We explain what a flowchart is, the types that exist and how it is made. Also, what are its characteristics, advantages and disadvantages.
What is a flowchart?
A form of graphical representation of an algorithm or a certain process is called a flowchart or activity diagram , frequently used in diverse disciplines such as computer programming, economics , industrial processes and cognitive psychology.
These diagrams are a process control and description tool that can be used to organize, evaluate or even initiate processes of various kinds, which makes them a versatile and simple tool.
Symbols used in a flowchart
The main symbols used in a flowchart are:
- Start of diagram
- Carrying out activity
- monitoring activity
- connection between parts
- Decision making
Types of flowcharts
The horizontal flowchart is the most common model.
There are four types of flowchart based on the orientation of their representation:
- Horizontal. The flow of operations goes from right to left, according to the order of reading . It is the most common model.
- Vertical. The flow and sequence of operations are from the top down. This is an ordered list of operations according to their purpose.
- Panoramic. They represent the entire process on a single chart, using both the vertical and horizontal models.
- Architectural. Describes a person ‘s work itinerary or a form about their work area .
Rules prior to making a flowchart
Before starting the development of a flowchart, the following steps should be considered:
- Identify the main tasks of the process along with their author and context.
- Define what objectives the flowchart will pursue.
- Identify who will read it and in what sense.
- Choose the level of detail and limits regarding the entire process.
Steps to follow to make a flowchart
Then, to build a flowchart you must:
- List the processes and threads that will be represented and the type of symbol that corresponds to them.
- Identify starting points and decision points, with their respective options.
- Trace the flow lines respecting the chronological sequence between the processes and going step by step along the way.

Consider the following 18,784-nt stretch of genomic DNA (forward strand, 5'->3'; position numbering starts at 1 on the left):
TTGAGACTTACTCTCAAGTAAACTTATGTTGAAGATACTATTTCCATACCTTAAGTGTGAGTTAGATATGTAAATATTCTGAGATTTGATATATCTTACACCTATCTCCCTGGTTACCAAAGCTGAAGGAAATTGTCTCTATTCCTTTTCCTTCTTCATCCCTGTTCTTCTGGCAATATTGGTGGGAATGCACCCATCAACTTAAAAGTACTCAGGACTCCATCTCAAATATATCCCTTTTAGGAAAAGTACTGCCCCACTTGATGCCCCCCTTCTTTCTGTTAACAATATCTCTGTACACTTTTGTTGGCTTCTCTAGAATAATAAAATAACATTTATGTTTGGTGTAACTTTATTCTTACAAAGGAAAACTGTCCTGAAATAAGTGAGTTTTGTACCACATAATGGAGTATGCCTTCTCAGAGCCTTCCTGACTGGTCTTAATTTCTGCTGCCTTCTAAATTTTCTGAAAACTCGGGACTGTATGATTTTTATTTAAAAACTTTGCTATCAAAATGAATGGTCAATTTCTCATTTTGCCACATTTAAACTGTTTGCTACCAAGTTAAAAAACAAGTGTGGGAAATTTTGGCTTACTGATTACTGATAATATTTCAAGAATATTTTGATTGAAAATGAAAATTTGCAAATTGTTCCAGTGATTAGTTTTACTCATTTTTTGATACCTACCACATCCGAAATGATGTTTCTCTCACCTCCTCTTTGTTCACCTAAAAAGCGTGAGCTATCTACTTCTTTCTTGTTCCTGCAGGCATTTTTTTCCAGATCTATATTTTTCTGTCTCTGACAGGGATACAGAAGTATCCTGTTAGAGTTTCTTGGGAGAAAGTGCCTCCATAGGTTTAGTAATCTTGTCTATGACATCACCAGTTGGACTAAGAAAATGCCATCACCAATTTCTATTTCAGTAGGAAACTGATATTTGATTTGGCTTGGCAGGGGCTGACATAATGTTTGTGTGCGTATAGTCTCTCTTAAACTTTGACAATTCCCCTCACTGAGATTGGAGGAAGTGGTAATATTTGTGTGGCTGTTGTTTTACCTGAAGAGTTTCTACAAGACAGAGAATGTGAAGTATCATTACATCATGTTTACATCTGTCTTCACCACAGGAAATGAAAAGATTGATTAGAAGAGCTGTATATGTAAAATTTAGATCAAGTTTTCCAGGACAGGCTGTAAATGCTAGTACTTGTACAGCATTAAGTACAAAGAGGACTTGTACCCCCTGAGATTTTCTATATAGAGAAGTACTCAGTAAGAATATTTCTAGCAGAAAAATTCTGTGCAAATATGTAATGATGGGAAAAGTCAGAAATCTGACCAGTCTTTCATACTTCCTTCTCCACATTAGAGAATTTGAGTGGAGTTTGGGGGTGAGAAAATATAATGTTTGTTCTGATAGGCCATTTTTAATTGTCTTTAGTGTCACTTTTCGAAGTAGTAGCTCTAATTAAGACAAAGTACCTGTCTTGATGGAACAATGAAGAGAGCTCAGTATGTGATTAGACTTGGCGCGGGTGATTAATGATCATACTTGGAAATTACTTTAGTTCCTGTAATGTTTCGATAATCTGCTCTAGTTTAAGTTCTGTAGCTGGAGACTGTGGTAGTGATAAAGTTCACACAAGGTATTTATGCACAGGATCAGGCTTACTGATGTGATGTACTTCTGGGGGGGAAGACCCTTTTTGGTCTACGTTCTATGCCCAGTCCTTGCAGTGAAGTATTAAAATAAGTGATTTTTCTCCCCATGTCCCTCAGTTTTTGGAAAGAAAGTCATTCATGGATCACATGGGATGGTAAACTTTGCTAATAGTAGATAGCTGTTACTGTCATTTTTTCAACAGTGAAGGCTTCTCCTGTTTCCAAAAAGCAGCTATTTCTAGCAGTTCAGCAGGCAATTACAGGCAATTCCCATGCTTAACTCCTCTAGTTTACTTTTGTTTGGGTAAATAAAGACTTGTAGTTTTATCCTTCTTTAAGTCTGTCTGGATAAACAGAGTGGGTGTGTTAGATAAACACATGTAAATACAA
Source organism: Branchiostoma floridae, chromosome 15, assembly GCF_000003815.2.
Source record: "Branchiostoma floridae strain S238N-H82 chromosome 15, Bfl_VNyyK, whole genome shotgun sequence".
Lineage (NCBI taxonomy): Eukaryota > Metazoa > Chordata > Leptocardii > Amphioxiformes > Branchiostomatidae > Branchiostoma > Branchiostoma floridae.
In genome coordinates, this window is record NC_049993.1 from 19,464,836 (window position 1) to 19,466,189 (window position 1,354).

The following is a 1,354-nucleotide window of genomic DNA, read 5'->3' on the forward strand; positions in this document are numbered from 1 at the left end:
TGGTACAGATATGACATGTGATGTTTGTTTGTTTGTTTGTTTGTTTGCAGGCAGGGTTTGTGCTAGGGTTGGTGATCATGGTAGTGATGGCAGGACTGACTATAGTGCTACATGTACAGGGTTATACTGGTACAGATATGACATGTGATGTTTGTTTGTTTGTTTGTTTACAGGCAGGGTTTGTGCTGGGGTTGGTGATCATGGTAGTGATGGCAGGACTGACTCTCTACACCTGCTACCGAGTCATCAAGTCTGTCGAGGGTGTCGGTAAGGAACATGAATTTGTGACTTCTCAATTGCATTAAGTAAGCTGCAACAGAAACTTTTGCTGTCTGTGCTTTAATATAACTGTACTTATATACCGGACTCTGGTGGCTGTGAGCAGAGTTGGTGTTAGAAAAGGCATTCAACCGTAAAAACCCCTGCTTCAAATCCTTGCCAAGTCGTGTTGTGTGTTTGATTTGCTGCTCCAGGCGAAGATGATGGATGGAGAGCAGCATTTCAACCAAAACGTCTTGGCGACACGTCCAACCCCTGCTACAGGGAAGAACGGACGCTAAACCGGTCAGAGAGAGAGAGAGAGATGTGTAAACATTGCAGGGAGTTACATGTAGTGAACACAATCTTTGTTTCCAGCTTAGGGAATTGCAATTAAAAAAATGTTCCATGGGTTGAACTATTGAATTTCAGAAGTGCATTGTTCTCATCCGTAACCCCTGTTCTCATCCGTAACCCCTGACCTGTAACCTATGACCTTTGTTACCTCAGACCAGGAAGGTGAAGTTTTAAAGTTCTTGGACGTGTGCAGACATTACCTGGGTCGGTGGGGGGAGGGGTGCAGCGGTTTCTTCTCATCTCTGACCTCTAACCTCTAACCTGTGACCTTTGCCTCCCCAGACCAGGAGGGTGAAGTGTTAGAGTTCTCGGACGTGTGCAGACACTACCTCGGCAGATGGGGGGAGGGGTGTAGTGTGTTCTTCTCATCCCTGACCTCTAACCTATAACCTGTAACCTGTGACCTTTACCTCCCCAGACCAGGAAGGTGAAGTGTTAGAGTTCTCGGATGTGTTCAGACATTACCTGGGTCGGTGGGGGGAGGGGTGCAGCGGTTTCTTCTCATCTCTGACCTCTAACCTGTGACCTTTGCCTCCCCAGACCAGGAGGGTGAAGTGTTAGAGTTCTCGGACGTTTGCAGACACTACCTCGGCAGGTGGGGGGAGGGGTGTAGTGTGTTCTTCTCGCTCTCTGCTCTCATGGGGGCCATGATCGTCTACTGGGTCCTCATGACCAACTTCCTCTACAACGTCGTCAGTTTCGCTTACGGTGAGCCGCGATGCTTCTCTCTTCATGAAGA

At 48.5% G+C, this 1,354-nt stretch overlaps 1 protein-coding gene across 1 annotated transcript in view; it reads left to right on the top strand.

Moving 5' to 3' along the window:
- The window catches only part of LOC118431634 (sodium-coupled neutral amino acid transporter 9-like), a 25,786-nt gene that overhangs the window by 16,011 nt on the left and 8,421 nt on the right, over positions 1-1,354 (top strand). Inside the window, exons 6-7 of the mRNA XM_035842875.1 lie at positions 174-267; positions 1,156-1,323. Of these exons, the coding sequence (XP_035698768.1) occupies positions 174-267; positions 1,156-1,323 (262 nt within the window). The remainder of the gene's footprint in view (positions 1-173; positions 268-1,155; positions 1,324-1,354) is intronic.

- Check the process and assign a title that makes clear what it illustrates.
Advantages of a flowchart
Flow charts promote visual understanding of processes.
Flowcharts have the following advantages:
- They illustrate professional models and processes creatively.
- They favor the visual understanding of the processes, by representing them in a simple way.
- They allow the detailed study of the stages of the processes and the definition of the problematic or risky moments, without having to see them live.
- They serve the pedagogical purpose of educating recent employees.
Disadvantages of a Flowchart
Flowcharts can be very labor intensive to produce.
Flowcharts have the following disadvantages:
- Its apparent simplicity can mask unpredictable or contextual variables that can only be seen in situ .
- They do not serve to represent all kinds of processes, or fall short in some cases of extreme complexity.
- They can be laborious in their elaboration, since they lack the synthetic capacity of the written word.
- An error in the symbology can make the entire diagram unfeasible.
Flowcharts were invented in the early 20th century , although their origin remains poorly understood. It is attributed to Frank Gilbreth, of the American Society of Mechanical Engineers (ASME), who would have postulated it in 1921 under the name of “Graphics process, first steps to find the best way”.
It was introduced to the computing world in the early 1970s and proved to be very useful and popular, especially with new hardware and third-generation programming languages.
Applications of a flowchart
Flowcharts allow the creation of complex pieces of software.
The applications of this type of tool are absolutely varied: from cognitive decision-making processes (typical in the manuals of some trades) to the design of complex pieces of software and automated processes, in which the cold process is represented before to put it to run.
Characteristics of a good flowchart
A good flowchart should be self-explanatory, with little ambiguity , as in many cases no one will be there to translate errors or inaccuracies to whoever reads it. It must be “tested” numerous times before being implemented.
No process or thread should be ignored in rendering and options should be highly specific when it comes to decisions.
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